63 D.L.R.2d 26 (N.S. Sup. Ct. 1967). [1941] A.C. 251. Price to be paid "on hire-purchase" terms; this phrase was held to be so indefinite as to render the contract uncertain. 9 Supra note 7, at 36.

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so total as to give rise to the defence of non est factum. Thus the court refused to validate the contract, perhaps because the parties were not on an equal commercial footing. The British Columbia Supreme Court adopted a similar negative attitude in Marquest Industries Ltd. v. Willows Poultry Farms Ltd. 10 This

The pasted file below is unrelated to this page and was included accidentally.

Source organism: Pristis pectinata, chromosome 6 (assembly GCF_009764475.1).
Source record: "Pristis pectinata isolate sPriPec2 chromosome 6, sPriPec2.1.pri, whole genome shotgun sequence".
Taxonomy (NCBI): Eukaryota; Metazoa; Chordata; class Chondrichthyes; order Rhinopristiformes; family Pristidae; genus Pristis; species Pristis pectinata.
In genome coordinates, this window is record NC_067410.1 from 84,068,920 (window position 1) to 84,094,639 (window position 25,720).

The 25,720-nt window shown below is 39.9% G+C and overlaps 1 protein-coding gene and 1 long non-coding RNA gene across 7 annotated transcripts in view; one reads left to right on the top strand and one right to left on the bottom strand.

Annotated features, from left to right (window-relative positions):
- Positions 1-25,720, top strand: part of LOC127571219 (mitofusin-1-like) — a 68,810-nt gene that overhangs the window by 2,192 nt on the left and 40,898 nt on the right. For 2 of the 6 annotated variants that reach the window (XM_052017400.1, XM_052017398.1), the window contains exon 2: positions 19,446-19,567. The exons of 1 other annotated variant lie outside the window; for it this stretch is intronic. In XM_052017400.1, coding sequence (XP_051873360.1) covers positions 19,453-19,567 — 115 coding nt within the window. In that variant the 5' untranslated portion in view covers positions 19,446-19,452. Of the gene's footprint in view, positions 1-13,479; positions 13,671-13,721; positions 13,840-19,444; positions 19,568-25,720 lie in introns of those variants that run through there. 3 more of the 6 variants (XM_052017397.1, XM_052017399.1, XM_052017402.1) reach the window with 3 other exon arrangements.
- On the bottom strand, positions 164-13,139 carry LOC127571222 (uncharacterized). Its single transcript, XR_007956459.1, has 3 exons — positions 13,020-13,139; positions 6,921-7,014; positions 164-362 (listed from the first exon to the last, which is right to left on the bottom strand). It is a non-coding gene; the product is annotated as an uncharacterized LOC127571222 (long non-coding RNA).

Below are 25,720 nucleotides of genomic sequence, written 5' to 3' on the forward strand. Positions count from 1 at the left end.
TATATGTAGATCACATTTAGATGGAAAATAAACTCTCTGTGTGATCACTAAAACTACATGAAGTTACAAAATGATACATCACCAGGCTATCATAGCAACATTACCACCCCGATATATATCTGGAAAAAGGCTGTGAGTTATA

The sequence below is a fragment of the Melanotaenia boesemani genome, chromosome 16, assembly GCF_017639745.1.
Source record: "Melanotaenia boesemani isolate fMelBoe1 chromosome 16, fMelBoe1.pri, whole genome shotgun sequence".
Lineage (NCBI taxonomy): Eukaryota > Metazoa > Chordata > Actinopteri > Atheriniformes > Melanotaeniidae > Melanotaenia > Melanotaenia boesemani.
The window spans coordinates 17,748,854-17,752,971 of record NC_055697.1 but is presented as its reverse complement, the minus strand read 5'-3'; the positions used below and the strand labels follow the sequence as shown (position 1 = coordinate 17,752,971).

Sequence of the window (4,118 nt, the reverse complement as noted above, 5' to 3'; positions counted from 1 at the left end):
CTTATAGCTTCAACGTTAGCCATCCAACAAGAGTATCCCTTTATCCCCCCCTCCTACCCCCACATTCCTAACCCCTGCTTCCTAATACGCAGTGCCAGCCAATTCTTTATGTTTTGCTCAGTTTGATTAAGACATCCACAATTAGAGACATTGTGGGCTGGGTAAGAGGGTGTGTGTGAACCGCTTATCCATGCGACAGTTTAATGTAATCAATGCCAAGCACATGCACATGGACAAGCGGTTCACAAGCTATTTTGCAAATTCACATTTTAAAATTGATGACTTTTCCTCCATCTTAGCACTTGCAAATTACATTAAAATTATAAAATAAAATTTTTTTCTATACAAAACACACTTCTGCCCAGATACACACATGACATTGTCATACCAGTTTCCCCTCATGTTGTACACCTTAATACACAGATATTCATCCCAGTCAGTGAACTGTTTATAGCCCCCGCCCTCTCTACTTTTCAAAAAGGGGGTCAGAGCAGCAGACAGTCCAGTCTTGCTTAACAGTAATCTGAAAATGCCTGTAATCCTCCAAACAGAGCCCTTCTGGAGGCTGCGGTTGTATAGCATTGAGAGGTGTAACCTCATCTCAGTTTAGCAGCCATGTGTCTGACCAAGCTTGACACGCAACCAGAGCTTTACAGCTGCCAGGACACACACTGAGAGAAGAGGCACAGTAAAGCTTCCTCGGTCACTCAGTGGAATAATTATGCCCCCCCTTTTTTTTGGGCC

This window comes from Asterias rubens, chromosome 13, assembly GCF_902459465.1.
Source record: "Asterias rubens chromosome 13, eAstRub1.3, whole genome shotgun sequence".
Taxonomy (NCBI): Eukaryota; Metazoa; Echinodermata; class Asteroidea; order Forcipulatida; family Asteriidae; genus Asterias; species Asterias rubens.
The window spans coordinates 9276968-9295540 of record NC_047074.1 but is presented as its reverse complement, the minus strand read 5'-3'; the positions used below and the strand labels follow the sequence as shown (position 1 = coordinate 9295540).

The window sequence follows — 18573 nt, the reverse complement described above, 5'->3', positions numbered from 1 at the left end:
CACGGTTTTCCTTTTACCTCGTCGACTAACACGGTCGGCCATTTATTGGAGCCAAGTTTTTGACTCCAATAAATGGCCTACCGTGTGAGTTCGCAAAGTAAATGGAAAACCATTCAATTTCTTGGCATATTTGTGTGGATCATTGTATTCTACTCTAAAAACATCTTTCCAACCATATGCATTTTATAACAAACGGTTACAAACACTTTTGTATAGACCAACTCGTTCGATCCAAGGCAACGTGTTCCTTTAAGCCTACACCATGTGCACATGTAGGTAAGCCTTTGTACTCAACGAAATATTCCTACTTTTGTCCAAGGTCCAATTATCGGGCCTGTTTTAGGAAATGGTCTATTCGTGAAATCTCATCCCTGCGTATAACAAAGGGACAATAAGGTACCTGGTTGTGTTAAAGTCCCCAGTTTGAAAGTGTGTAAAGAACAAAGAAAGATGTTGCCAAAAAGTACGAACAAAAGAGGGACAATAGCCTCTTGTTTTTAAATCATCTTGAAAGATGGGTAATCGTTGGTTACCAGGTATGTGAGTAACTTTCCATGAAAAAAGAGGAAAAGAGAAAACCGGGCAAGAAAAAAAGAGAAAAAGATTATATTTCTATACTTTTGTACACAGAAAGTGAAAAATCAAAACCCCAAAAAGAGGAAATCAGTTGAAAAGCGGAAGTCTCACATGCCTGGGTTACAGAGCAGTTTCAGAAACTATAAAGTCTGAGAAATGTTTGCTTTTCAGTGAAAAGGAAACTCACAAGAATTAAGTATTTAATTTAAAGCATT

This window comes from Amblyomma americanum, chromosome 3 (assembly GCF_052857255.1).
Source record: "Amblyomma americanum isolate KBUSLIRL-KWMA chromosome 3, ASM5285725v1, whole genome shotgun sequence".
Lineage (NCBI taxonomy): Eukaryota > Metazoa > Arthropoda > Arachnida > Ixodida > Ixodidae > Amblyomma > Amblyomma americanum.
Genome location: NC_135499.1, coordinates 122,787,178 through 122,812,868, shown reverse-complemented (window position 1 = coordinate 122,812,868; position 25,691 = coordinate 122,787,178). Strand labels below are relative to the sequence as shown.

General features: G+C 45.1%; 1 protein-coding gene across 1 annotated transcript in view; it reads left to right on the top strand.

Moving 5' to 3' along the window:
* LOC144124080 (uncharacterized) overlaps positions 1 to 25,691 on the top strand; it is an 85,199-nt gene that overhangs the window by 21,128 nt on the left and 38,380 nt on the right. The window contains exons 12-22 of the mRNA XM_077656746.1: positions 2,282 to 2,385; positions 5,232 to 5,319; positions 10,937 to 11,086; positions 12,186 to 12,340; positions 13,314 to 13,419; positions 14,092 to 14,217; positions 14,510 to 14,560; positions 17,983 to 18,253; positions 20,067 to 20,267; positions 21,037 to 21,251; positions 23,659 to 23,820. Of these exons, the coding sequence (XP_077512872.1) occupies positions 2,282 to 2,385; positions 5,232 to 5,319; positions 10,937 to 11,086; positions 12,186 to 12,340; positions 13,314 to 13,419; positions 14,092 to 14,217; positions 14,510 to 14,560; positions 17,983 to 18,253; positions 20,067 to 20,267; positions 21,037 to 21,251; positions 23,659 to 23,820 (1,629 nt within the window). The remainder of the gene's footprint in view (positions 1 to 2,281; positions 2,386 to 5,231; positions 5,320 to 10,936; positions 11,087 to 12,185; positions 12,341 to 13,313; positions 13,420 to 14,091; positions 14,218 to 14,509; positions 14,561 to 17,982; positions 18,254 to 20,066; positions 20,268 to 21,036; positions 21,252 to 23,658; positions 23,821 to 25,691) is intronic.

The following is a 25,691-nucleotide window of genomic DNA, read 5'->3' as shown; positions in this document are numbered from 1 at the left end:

case involved a five-year contract for the disposal of offal by the plaintiff company from the defendant's chicken processing plant. A clause provided for termination, inter alia, upon change of management or ownership by the new management or owner. After a sale of all the shares of the defendant company and a change of management, the plaintiff received notice of termination of the agreement. The court held that the new owners, as strangers to the contract, acquired no rights or obligations under it and, therefore, could not terminate it. If, however, the defendant company were purporting to terminate the agreement, the termination clause was not sufficiently "clear and explicit" "I to give it this right. The clause could not be amended by the court as no "common understanding" 12 of its purpose could be found, and it was, therefore, excised from the contract. Perhaps the court was influenced by the fact that the power of termination was probably exercised due to the greatly increased value of offal rather than to the change of management. In the case of Gilchrist Vending Ltd. v. Sedley Hotel Ltd., 18 the